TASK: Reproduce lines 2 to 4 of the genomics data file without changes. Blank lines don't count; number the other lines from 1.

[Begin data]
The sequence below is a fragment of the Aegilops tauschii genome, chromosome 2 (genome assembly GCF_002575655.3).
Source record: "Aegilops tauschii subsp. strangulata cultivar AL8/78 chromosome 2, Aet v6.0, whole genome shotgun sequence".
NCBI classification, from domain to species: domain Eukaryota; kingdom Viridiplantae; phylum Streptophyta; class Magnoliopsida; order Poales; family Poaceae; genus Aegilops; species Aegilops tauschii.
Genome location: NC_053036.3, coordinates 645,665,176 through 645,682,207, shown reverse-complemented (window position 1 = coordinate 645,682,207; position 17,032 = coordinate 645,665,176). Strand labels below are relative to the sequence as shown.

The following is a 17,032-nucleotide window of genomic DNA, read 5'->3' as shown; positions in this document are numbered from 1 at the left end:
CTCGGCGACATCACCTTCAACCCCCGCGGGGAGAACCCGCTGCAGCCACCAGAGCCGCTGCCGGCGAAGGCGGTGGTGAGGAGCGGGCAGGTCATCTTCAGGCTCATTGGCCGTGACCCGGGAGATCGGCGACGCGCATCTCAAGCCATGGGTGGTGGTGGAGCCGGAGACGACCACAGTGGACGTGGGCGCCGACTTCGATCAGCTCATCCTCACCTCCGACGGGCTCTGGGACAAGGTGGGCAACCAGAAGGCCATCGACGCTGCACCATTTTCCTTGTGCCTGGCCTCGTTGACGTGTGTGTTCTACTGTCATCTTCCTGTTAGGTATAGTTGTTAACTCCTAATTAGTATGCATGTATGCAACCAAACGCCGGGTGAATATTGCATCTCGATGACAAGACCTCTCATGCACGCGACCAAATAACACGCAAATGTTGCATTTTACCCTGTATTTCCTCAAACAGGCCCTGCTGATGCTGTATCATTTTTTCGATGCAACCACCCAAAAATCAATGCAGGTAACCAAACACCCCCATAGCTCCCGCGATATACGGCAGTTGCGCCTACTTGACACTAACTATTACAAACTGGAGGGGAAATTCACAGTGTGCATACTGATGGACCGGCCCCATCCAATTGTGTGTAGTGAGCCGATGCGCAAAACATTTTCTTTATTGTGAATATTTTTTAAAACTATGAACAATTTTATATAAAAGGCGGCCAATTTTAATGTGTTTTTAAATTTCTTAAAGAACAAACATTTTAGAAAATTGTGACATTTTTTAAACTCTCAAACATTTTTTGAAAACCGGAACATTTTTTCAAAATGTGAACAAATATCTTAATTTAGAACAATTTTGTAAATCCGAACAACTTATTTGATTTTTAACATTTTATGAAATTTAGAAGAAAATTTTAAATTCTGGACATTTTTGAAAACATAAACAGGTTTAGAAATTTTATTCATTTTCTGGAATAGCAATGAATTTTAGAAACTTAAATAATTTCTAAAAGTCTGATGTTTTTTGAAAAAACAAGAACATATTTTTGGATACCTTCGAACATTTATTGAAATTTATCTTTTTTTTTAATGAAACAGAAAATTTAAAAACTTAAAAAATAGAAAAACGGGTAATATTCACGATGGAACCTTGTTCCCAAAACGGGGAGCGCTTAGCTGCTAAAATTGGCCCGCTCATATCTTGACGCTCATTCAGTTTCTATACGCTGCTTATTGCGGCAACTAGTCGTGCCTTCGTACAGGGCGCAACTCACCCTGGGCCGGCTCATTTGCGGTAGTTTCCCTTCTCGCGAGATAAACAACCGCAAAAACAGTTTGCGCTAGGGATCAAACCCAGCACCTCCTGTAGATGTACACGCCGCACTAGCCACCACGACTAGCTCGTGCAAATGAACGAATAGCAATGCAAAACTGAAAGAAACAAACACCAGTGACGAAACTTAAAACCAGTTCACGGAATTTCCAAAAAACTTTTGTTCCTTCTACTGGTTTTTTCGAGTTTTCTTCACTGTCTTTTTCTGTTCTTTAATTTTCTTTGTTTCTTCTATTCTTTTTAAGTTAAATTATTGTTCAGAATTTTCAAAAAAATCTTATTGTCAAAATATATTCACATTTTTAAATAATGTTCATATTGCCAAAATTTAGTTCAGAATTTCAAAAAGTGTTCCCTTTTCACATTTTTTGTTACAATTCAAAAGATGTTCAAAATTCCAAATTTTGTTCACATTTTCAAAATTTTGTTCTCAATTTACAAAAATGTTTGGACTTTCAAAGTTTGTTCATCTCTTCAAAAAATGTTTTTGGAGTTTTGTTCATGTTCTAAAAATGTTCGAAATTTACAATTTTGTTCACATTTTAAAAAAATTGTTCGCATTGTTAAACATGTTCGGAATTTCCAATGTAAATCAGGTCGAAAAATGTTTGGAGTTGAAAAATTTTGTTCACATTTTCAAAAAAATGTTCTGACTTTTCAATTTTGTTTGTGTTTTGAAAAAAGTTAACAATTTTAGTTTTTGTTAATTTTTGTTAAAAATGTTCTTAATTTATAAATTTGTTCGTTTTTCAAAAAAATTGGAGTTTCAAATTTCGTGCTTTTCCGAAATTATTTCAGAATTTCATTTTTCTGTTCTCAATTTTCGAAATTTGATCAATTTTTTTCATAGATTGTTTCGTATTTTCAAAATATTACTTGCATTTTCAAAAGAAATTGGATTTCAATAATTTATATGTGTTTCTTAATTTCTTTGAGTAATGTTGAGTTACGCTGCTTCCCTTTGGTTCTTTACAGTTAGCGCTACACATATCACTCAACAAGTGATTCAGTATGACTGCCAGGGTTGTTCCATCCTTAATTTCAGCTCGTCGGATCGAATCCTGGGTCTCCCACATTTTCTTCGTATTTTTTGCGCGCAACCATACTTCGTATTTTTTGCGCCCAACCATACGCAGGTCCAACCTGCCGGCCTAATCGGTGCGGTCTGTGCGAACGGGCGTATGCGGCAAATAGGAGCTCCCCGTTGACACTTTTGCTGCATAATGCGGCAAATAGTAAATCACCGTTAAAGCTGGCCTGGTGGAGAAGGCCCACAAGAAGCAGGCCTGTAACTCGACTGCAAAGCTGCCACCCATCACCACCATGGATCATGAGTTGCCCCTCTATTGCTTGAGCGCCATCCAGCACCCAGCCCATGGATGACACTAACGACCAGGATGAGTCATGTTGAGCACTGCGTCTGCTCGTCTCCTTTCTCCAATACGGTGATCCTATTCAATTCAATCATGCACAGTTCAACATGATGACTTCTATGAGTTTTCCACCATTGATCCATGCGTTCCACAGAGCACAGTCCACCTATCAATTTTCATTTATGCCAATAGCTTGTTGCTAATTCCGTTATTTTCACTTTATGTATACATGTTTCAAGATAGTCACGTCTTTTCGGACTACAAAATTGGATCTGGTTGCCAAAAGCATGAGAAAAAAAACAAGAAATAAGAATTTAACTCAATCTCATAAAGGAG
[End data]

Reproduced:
Source record: "Aegilops tauschii subsp. strangulata cultivar AL8/78 chromosome 2, Aet v6.0, whole genome shotgun sequence".
NCBI classification, from domain to species: domain Eukaryota; kingdom Viridiplantae; phylum Streptophyta; class Magnoliopsida; order Poales; family Poaceae; genus Aegilops; species Aegilops tauschii.
Genome location: NC_053036.3, coordinates 645,665,176 through 645,682,207, shown reverse-complemented (window position 1 = coordinate 645,682,207; position 17,032 = coordinate 645,665,176). Strand labels below are relative to the sequence as shown.